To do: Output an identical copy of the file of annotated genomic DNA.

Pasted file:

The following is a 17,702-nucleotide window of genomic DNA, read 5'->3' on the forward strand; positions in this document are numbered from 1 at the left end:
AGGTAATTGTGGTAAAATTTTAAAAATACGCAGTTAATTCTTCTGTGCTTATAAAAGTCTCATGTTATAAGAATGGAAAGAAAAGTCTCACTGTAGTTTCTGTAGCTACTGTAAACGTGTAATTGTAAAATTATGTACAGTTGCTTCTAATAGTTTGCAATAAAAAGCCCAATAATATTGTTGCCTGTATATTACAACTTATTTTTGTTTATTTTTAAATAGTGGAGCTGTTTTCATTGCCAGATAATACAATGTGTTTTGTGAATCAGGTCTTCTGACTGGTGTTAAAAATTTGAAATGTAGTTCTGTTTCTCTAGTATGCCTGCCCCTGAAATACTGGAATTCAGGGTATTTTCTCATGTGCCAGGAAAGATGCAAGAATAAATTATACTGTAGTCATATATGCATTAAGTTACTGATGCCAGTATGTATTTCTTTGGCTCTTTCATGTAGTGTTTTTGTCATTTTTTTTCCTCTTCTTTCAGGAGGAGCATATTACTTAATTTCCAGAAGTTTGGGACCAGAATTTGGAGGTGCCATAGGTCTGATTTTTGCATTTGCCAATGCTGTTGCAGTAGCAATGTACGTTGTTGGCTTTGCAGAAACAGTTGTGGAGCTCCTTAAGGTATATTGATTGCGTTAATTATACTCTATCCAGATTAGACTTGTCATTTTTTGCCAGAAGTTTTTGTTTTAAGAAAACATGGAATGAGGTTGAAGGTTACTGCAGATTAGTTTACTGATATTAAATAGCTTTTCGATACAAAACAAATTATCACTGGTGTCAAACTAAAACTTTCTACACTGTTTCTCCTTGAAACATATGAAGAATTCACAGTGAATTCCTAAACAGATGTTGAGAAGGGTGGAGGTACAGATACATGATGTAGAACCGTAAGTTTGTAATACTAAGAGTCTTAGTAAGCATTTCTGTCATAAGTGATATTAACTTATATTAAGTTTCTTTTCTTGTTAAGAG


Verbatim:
The following is a 17,702-nucleotide window of genomic DNA, read 5'->3' on the forward strand; positions in this document are numbered from 1 at the left end:
AGGTAATTGTGGTAAAATTTTAAAAATACGCAGTTAATTCTTCTGTGCTTATAAAAGTCTCATGTTATAAGAATGGAAAGAAAAGTCTCACTGTAGTTTCTGTAGCTACTGTAAACGTGTAATTGTAAAATTATGTACAGTTGCTTCTAATAGTTTGCAATAAAAAGCCCAATAATATTGTTGCCTGTATATTACAACTTATTTTTGTTTATTTTTAAATAGTGGAGCTGTTTTCATTGCCAGATAATACAATGTGTTTTGTGAATCAGGTCTTCTGACTGGTGTTAAAAATTTGAAATGTAGTTCTGTTTCTCTAGTATGCCTGCCCCTGAAATACTGGAATTCAGGGTATTTTCTCATGTGCCAGGAAAGATGCAAGAATAAATTATACTGTAGTCATATATGCATTAAGTTACTGATGCCAGTATGTATTTCTTTGGCTCTTTCATGTAGTGTTTTTGTCATTTTTTTTCCTCTTCTTTCAGGAGGAGCATATTACTTAATTTCCAGAAGTTTGGGACCAGAATTTGGAGGTGCCATAGGTCTGATTTTTGCATTTGCCAATGCTGTTGCAGTAGCAATGTACGTTGTTGGCTTTGCAGAAACAGTTGTGGAGCTCCTTAAGGTATATTGATTGCGTTAATTATACTCTATCCAGATTAGACTTGTCATTTTTTGCCAGAAGTTTTTGTTTTAAGAAAACATGGAATGAGGTTGAAGGTTACTGCAGATTAGTTTACTGATATTAAATAGCTTTTCGATACAAAACAAATTATCACTGGTGTCAAACTAAAACTTTCTACACTGTTTCTCCTTGAAACATATGAAGAATTCACAGTGAATTCCTAAACAGATGTTGAGAAGGGTGGAGGTACAGATACATGATGTAGAACCGTAAGTTTGTAATACTAAGAGTCTTAGTAAGCATTTCTGTCATAAGTGATATTAACTTATATTAAGTTTCTTTTCTTGTTAAGAG